Most complete estate plans in Newfoundland & Labrador have at least three Core Instruments, namely, a Last Will and Testament, an Enduring Power of Attorney, and an Advance Health Care Directive.
An Enduring Power of Attorney only operates while you are living and typically appoints a person to make decisions about your property and finances if you become mentally incompetent and therefore can’t make them yourself.
Like Wills, Powers of Attorney have been around for some time. Historically they were often used to give legal authority by one person to another to care for their affairs in the absence of the donor of the power.
At common law a power of attorney was automatically revoked in the event that the donor lost their mental competence or legal capacity.
Powers of Attorney (in particular limited powers of attorney), are still sometimes used for this purpose (e.g. to give a family member the authority to sign for you on a real estate transaction, or to access a bank account).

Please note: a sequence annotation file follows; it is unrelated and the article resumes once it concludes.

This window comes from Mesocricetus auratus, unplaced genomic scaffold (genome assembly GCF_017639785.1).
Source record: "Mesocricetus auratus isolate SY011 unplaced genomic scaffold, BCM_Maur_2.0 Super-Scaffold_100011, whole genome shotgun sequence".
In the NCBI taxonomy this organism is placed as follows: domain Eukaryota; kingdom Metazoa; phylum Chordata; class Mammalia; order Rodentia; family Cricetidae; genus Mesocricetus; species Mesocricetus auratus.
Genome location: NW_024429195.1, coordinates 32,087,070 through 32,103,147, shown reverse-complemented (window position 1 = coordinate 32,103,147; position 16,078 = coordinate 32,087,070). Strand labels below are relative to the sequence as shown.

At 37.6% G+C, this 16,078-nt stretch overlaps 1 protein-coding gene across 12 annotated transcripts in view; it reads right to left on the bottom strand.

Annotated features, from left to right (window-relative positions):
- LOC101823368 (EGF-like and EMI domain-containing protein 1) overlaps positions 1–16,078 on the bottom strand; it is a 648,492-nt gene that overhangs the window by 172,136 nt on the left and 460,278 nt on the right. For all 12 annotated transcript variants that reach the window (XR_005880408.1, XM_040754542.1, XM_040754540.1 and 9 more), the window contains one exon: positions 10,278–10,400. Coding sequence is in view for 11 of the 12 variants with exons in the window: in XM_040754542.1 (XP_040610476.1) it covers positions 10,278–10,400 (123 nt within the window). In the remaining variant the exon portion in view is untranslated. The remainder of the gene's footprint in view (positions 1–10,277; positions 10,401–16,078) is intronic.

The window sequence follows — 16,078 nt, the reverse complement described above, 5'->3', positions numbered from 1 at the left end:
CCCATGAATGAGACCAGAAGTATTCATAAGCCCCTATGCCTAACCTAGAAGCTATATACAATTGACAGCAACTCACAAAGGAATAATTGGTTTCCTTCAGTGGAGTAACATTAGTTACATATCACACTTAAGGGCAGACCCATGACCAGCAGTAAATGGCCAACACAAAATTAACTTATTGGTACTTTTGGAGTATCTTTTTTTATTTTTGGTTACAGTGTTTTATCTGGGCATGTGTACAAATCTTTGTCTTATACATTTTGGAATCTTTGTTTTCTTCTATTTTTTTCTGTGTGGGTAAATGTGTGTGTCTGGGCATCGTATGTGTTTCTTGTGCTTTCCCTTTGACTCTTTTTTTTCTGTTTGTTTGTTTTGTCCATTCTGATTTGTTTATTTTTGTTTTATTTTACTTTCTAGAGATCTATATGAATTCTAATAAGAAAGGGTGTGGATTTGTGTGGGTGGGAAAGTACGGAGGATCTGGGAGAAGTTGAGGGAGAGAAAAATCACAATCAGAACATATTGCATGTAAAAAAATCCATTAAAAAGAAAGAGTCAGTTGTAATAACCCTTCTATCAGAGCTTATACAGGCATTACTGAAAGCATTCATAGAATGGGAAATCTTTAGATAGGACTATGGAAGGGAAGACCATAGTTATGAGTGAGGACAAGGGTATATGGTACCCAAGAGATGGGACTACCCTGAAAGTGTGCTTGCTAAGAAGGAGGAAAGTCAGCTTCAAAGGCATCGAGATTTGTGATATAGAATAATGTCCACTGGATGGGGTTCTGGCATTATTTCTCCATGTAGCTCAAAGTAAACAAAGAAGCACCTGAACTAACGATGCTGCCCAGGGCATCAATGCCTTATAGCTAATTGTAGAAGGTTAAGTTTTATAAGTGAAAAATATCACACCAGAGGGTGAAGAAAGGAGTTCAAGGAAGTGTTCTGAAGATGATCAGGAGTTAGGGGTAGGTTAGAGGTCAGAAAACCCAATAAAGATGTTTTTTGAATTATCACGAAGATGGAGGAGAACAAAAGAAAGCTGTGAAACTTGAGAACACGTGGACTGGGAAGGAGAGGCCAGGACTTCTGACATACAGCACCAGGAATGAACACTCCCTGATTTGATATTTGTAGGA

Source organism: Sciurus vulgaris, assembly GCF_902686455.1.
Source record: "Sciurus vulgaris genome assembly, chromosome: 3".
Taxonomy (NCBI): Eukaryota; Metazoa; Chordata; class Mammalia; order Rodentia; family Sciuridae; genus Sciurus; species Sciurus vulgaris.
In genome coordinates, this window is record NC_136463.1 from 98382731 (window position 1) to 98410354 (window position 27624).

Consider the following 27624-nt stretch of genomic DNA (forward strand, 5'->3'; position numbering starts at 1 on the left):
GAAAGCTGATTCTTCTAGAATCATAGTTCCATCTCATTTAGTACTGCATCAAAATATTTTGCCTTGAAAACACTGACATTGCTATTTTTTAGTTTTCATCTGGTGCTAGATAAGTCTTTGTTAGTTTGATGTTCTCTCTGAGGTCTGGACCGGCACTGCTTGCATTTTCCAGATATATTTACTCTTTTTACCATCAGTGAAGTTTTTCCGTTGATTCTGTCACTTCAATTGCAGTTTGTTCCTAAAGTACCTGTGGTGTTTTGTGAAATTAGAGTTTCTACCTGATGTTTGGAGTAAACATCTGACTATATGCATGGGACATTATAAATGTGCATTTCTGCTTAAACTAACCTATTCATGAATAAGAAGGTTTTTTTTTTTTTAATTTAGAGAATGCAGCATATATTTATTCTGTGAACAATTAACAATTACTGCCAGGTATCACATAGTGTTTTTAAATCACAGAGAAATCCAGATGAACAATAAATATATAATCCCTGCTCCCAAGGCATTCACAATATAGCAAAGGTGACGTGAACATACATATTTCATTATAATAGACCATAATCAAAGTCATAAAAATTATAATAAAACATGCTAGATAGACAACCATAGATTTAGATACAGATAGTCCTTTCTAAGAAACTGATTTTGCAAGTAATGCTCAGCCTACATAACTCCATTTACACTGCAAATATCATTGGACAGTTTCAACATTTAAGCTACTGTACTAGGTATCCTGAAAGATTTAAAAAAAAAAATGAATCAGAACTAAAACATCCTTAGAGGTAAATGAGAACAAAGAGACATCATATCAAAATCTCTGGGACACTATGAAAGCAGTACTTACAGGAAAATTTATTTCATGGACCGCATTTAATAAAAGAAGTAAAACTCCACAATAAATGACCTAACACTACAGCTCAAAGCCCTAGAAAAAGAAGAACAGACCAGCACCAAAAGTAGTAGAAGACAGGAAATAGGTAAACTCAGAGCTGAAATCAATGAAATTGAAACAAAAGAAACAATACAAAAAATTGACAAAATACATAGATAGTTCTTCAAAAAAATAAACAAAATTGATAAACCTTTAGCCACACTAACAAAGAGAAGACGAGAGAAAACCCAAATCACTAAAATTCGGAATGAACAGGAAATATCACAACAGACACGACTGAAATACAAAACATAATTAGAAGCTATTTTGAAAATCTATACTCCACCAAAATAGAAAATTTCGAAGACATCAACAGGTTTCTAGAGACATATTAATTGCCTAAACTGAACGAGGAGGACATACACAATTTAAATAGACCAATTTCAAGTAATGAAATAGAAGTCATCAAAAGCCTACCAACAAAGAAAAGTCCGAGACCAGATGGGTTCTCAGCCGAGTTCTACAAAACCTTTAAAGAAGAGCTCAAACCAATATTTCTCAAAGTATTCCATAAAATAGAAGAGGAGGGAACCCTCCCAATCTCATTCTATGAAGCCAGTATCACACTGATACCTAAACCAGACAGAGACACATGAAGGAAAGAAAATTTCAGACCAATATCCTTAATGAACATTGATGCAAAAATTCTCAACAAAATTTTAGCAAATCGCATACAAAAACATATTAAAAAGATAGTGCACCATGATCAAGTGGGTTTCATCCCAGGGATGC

The common law rule that a power of attorney is revoked when a person loses their legal capacity though has been modified by statute in most jurisdictions so that a power of attorney can endure beyond a person’s loss of capacity. In Newfoundland & Labrador the relevant legislation is the Enduring Powers of Attorney Act, RSNL 1990, c E-11.
This modification allows Enduring Powers of Attorney to be used in estate planning to appoint a person or persons to handle your property and finances in the even that you are still living but unable to do so yourself.
An Enduring Power of Attorney conveys significant legal authority, and can be easily abused if its terms are not carefully considered. A lawyer can help you plan and prepare your Enduring Power of Attorney and any other estate documents.